What is diabetes?

Diabetes is a condition that affects the way your body makes or uses insulin, a hormone that enables glucose (sugar) from your blood to enter your cells for energy. When sugar is unable to enter cells, it builds up in your bloodstream. Over time, high blood sugar levels can cause serious health problems affecting your heart, kidneys, nerves, and other organs, so it has to be managed properly.

There are two types of diabetes: type 1 and type 2. In type 1 diabetes, the body cannot produce any insulin. People with type 1 diabetes need to manage their disease by taking insulin.

In type 2 diabetes, the body still makes insulin but is unable to use it properly. The management of type 2 diabetes includes a combination of weight management, eating healthy foods, and exercising. Most people with type 2 diabetes also need to take oral medications or insulin.

What is prediabetes?

This is a condition where your blood sugar levels are higher than normal, but not high enough to be diagnosed as diabetes. While many cases progress to type 2 diabetes, staying active and eating healthy can delay or even prevent type 2 diabetes.

Too many highs and lows?

People with diabetes have to manage high blood sugar levels (hyperglycemia) and low blood sugar levels (hypoglycemia). The highs and lows can affect your day-to-day life in many ways, from your energy level to having mood swings. Being aware of the symptoms of high and low blood sugar levels is essential for you and your family members in order to prevent medical emergencies.

Symptoms of high blood sugar levels (hyperglycemia)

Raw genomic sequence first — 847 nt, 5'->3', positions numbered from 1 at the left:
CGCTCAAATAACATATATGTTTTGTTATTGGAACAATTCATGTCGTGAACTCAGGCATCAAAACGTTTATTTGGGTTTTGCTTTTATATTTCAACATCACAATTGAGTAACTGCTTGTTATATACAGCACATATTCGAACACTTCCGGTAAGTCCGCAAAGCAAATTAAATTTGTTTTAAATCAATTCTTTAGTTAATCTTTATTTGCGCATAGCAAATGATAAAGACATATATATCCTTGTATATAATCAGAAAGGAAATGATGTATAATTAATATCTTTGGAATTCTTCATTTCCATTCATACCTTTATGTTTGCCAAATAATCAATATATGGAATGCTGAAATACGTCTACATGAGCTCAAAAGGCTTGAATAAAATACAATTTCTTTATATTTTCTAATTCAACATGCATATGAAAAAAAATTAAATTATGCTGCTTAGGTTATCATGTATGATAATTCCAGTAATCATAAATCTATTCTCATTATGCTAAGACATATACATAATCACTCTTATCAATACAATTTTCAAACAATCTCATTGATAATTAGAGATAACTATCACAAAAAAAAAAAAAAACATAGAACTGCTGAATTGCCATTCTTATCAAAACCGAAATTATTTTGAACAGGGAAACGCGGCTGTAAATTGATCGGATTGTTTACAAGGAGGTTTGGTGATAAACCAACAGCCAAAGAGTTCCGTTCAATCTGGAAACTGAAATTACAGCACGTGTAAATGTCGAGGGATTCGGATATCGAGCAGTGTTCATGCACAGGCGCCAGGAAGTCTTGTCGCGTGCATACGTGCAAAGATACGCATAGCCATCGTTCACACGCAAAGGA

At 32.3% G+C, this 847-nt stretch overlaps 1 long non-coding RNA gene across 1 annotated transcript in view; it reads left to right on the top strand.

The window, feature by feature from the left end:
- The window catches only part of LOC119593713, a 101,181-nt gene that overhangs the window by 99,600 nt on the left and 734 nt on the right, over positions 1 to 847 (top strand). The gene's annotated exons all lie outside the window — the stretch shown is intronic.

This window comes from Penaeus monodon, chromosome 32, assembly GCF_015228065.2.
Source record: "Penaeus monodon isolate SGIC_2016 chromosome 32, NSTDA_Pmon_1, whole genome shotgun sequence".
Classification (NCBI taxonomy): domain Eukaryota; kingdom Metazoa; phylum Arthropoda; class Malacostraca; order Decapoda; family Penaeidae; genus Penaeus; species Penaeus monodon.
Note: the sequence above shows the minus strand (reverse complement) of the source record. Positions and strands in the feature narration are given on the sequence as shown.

This can happen when you eat too much and don’t have enough insulin to regulate your blood sugar. Stress, such as a cold or virus, can be a culprit as well. The symptoms of high blood sugar include:

  • Urinating often
  • Drowsiness
  • Feeling nauseated
  • Blurred vision
  • Extreme hunger or thirst

Symptoms of low blood sugar levels (hypoglycemia)

Along with not eating enough carbohydrates, having too much insulin in your body or exercising too much can cause your blood sugar to drop. The symptoms of low blood sugar include:

  • Shaking
  • Fast heartbeat
  • Sweating
  • Anxiety
  • Dizziness
  • Extreme hunger
  • Weakness and tiredness
  • Irritability

Most cases of high or low blood sugar levels can be managed at home by following your doctor’s instructions. Checking your blood sugar regularly with a blood glucose meter can help you keep it in your target range and make corrections, if needed.

Living well with diabetes

Whether you’re newly diagnosed with prediabetes or have had diabetes for many years, you can still lead a full and satisfying life. The key to managing blood sugar levels is, in addition to oral medications, weight management, exercise, and eating a healthy diet. Work with your diabetes health care team to build a personalized management plan that takes into account your blood sugar levels, needs, lifestyle, and food preferences. This plan may involve making major changes, some tougher than others. But don’t try to change everything at once. Try to focus on small, achievable goals, such as walking to the corner store if you usually take your car. Although these small changes may not seem like much in the beginning, after a while, they can add up to become part of your daily routine with measurable health benefits.

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